Sharp share-price rises by lithium stocks were rare highlights in a down week dominated by investor concern about how high interest rates might have to rise before central banks are confident that they have tamed inflation.
Interest rates are not alone in reaching for the sky. The mighty U.S. dollar is also rocketing up and when it comes to commodity prices the combination of higher rates and a higher dollar can be lethal, as seen in the sliding gold price.
Commodity and share prices edged higher this week as investors waited nervously for interest rate news from a gathering of central bankers in a U.S. ski resort.
BHP’s bid for OZ Minerals was the highlight of remarkably upbeat trading on the Australian market this week as fear of future interest rates hikes faded and M&A became the game to play.
Confidence returned to financial markets this week even as central banks continued to tighten the interest rate screws, with nowhere more positive than Australia’s resources sector, which partied in a wet and windy Kalgoorlie.
Investors looked through this week’s bad news of rising interest rates and declining dividends in the belief that a threatened recession will be short-lived with a sustainable recovery possible next year.
To buy, or not to buy, that is the question dogging investors as they’re swamped with the competing evidence driving volatile financial and commodity markets, with gold leading the way down and copper trying to lead the way up.
Most commodities continued to fall this week, taking share prices with them, including gold, which hit a nine-month low, though gold’s decline of US$70 an ounce to US$1744/oz was offset by an eye-catching increase in deal flow.
It’s a new financial year and with the change comes a time for resolutions. And while this column is not in the business of giving investment advice, there is one sector of the market which investors might overlook to their cost: energy.
Recession speculation flowing from a potentially rapid rise in interest rates dominated the top end of ASX resource stocks this week while at the bottom end, with the aid of a magnifying glass, a handful of winners could be found.
Bargain hunters rushed back into the stock market after this week’s well telegraphed rise of 0.75% in official U.S. interest rates, but whether they got a bargain is yet to be seen because the latest rate rise will not be the last in the cycle.
It’s not yet the hurricane forecast by Jamie Dimon but the first gusts of wind from a darkening global outlook started to buffet Australia this week, rattling investor confidence and waking interest in safe havens, including gold.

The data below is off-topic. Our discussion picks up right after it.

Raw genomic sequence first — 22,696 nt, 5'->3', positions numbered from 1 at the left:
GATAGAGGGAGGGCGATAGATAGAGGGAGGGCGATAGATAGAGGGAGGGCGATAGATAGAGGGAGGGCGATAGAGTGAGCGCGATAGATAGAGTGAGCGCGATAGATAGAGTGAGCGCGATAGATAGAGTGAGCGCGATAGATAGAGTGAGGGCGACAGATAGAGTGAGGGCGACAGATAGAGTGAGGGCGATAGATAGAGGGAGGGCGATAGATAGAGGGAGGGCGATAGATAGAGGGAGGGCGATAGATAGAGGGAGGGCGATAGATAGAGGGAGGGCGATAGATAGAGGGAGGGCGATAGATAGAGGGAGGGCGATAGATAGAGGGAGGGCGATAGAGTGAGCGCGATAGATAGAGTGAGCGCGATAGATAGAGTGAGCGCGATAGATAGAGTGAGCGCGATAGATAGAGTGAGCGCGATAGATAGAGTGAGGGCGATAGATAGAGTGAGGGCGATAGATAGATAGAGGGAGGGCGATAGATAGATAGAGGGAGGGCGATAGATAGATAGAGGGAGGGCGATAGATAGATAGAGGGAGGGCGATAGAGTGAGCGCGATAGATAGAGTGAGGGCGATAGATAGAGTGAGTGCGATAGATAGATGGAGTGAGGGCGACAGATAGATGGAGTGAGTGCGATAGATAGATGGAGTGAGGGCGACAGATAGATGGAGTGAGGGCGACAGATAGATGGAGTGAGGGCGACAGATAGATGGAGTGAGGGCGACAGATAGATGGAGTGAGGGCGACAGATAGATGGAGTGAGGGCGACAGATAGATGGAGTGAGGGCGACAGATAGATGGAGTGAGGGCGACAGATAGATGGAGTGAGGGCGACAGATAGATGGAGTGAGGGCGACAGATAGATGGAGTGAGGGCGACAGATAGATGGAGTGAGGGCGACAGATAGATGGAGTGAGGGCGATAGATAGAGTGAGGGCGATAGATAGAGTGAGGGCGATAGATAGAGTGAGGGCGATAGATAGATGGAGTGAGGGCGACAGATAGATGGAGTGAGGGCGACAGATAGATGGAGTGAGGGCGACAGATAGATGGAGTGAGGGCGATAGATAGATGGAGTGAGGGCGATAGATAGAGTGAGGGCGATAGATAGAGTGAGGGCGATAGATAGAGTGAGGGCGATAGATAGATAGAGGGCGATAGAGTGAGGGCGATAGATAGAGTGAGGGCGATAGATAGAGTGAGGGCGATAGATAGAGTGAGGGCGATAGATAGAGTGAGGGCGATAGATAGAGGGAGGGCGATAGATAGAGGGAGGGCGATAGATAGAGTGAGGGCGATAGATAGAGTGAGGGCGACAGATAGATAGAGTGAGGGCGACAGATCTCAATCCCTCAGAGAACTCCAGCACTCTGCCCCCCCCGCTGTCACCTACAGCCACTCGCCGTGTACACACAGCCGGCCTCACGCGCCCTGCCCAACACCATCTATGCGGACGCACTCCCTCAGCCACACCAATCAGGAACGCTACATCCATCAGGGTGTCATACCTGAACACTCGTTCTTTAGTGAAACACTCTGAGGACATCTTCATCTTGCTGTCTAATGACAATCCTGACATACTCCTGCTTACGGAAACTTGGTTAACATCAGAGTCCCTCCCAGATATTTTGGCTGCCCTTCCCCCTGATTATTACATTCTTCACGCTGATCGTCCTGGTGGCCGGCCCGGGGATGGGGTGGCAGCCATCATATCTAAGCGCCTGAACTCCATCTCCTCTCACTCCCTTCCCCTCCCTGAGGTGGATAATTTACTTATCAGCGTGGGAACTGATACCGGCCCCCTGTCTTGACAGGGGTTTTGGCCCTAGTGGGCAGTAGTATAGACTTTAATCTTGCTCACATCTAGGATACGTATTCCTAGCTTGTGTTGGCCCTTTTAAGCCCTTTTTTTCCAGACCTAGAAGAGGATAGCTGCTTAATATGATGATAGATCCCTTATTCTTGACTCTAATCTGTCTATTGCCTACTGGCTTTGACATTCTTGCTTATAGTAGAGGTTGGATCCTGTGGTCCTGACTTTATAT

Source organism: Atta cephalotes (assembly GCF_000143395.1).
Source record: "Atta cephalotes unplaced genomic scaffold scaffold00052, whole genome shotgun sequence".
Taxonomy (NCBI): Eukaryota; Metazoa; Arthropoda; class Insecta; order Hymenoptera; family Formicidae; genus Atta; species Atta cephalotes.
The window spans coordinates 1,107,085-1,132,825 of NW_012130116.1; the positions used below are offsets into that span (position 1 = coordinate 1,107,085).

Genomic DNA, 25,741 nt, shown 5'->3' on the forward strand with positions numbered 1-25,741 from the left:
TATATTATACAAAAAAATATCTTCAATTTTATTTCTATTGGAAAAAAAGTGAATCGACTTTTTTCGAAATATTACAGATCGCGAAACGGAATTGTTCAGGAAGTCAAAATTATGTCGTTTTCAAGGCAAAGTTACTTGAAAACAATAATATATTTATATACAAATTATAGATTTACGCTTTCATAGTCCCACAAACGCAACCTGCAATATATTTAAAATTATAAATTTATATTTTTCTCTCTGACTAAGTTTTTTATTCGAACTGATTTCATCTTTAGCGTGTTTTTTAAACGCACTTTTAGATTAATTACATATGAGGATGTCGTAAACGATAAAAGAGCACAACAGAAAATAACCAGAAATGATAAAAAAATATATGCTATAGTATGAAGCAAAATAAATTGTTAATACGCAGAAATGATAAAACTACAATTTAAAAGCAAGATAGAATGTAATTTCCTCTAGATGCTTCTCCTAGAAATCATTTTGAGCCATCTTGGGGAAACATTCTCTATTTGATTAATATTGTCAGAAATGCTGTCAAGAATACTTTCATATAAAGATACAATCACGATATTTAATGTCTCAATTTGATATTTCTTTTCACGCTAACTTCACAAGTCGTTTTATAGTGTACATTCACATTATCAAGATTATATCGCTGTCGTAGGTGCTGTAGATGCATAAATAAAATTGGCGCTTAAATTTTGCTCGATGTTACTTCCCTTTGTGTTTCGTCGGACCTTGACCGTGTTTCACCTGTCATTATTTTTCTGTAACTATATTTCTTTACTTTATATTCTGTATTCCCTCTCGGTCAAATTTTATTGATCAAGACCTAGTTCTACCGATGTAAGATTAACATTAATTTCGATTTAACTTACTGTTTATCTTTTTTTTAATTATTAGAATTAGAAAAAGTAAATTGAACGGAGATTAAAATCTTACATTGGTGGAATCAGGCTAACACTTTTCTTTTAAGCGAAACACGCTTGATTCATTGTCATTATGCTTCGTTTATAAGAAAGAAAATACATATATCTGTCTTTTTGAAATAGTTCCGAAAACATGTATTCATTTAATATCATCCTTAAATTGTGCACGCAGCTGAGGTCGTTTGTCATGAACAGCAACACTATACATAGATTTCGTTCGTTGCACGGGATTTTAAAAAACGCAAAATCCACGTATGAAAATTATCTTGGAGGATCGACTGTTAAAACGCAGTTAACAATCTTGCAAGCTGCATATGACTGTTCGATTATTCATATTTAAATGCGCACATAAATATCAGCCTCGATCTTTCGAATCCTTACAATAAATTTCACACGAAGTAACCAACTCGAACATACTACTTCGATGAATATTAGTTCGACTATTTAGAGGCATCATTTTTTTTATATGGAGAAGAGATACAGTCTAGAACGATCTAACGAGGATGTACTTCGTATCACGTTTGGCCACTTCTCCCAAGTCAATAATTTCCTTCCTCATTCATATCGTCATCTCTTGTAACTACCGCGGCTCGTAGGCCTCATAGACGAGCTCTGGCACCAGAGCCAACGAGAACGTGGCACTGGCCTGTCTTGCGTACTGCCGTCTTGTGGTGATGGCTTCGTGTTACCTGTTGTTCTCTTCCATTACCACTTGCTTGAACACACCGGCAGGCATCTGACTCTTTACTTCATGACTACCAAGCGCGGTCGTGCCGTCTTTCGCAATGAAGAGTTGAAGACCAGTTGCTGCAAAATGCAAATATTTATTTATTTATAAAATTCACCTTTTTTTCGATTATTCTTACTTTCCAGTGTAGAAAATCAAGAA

The twin negative forces of “greenflation” and “slowbalisation” weighed heavily on investor sentiment and share prices this week, restricting most gains to stocks delivering positive discovery and development news, though even their gloss started to fade.
Buy the dip theory took hold among Australian investors earlier week as they helped the all-ordinaries index claw back 200 of the 700 points lost since early April but by Thursday they discovered the meaning of “dead cat bounce”.
One decent discovery was not enough to totally wash away the negative sentiment that pervaded most sections of the Australian stock market this week, though Galileo Mining’s palladium strike near Norseman in WA went some way to improving the overall mood.
Interest rates rose in the U.S. and Australia this week as expected, but so did the stock market, gold, copper, and most other commodities, which was unexpected, and perhaps an interesting case of premature enthusiasm.
Australian investors crept out of their foxholes yesterday after a confidence-sapping week under a barrage of heavy fire that included news of soaring inflation, slowing growth, rising interest rates and higher taxes
Battery and technology metals led the way up in another short trading week which saw the Australian stock market bump against an all-time high while a number of potentially interesting discoveries and curious value gaps emerged.
The global commodity rush slowed this week as markets prepared for the trading break over Easter but two factors, war and inflation, continued to rattle investor confidence as well as sparking a shift back to the ultimate safe haven, gold.
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